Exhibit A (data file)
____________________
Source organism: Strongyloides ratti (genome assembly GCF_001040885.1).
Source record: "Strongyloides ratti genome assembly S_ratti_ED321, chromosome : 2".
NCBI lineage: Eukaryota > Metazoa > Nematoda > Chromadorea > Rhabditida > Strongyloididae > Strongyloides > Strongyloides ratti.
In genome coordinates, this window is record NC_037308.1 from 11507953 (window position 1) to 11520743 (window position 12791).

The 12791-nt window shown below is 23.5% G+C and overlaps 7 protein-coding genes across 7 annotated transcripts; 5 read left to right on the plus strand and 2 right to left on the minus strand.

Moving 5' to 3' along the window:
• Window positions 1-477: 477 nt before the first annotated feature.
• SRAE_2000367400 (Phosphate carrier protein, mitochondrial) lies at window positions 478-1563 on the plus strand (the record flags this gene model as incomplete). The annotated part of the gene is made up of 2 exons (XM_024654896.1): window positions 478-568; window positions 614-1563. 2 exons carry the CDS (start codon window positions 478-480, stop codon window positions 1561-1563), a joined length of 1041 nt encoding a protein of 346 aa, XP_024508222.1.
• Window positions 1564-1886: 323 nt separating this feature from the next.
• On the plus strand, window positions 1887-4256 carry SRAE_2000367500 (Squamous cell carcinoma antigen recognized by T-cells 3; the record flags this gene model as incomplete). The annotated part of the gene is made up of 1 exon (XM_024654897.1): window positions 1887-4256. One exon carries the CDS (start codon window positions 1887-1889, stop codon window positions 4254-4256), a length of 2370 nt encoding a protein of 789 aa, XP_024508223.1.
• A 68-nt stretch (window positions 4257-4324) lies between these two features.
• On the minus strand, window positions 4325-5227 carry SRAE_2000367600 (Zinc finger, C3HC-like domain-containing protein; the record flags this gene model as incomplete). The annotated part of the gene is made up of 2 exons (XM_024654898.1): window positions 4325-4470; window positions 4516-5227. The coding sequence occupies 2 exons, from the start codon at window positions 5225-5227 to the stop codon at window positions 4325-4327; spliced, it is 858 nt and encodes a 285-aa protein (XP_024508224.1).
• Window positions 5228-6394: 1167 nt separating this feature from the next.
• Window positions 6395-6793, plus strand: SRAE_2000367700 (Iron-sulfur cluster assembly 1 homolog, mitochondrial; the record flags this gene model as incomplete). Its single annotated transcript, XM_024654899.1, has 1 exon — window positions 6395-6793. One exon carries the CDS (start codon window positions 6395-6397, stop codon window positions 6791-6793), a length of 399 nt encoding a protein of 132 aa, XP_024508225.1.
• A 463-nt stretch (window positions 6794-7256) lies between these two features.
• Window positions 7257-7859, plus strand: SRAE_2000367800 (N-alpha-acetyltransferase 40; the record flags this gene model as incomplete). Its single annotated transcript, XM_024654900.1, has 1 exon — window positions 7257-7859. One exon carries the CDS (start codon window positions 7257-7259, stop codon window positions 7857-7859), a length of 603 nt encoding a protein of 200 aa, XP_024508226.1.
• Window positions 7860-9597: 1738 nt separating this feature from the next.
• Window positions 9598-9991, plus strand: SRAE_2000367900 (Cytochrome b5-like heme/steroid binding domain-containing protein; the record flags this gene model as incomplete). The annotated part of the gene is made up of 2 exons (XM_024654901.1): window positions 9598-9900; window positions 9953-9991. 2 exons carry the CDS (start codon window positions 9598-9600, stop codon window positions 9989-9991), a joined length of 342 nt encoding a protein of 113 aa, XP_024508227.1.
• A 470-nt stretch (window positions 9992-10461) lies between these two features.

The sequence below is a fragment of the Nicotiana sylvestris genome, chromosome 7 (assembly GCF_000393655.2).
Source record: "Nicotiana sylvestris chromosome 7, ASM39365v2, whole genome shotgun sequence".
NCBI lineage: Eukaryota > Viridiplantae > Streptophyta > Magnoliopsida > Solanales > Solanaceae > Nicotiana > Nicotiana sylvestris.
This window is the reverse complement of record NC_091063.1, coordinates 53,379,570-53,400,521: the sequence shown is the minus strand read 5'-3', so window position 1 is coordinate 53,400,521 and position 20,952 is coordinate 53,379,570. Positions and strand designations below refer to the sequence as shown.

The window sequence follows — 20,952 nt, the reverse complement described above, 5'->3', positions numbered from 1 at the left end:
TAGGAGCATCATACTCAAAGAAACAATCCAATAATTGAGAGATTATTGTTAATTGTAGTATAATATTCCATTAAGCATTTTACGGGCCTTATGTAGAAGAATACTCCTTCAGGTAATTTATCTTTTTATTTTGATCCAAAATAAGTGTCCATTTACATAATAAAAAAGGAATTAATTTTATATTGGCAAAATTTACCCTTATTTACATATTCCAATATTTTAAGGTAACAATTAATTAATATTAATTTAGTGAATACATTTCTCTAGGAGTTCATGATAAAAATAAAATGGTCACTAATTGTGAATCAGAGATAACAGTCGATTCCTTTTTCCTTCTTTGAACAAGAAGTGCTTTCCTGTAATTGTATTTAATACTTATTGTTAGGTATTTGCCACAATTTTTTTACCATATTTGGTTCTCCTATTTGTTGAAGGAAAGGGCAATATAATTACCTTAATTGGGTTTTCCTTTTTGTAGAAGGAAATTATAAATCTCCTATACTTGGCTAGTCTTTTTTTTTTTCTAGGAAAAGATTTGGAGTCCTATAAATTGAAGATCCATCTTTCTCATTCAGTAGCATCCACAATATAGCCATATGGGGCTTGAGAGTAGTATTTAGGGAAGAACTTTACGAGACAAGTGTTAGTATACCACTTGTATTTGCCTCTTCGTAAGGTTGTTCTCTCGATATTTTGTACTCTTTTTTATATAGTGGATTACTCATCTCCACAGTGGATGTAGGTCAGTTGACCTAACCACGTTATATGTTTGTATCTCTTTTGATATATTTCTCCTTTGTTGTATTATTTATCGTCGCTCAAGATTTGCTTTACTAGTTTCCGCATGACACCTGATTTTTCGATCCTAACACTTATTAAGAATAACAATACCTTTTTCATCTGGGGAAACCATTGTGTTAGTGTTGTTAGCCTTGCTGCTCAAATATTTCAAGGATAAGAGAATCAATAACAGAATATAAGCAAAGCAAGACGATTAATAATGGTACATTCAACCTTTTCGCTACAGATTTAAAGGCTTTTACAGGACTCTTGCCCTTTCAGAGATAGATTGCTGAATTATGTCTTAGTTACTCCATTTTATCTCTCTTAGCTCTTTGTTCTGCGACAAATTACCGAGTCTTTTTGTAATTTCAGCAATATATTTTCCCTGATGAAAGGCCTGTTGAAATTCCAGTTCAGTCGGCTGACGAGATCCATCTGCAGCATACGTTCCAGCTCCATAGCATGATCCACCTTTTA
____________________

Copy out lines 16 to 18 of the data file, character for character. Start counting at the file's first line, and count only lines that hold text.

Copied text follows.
• Window positions 7257-7859, plus strand: SRAE_2000367800 (N-alpha-acetyltransferase 40; the record flags this gene model as incomplete). Its single annotated transcript, XM_024654900.1, has 1 exon — window positions 7257-7859. One exon carries the CDS (start codon window positions 7257-7259, stop codon window positions 7857-7859), a length of 603 nt encoding a protein of 200 aa, XP_024508226.1.
• Window positions 7860-9597: 1738 nt separating this feature from the next.
• Window positions 9598-9991, plus strand: SRAE_2000367900 (Cytochrome b5-like heme/steroid binding domain-containing protein; the record flags this gene model as incomplete). The annotated part of the gene is made up of 2 exons (XM_024654901.1): window positions 9598-9900; window positions 9953-9991. 2 exons carry the CDS (start codon window positions 9598-9600, stop codon window positions 9989-9991), a joined length of 342 nt encoding a protein of 113 aa, XP_024508227.1.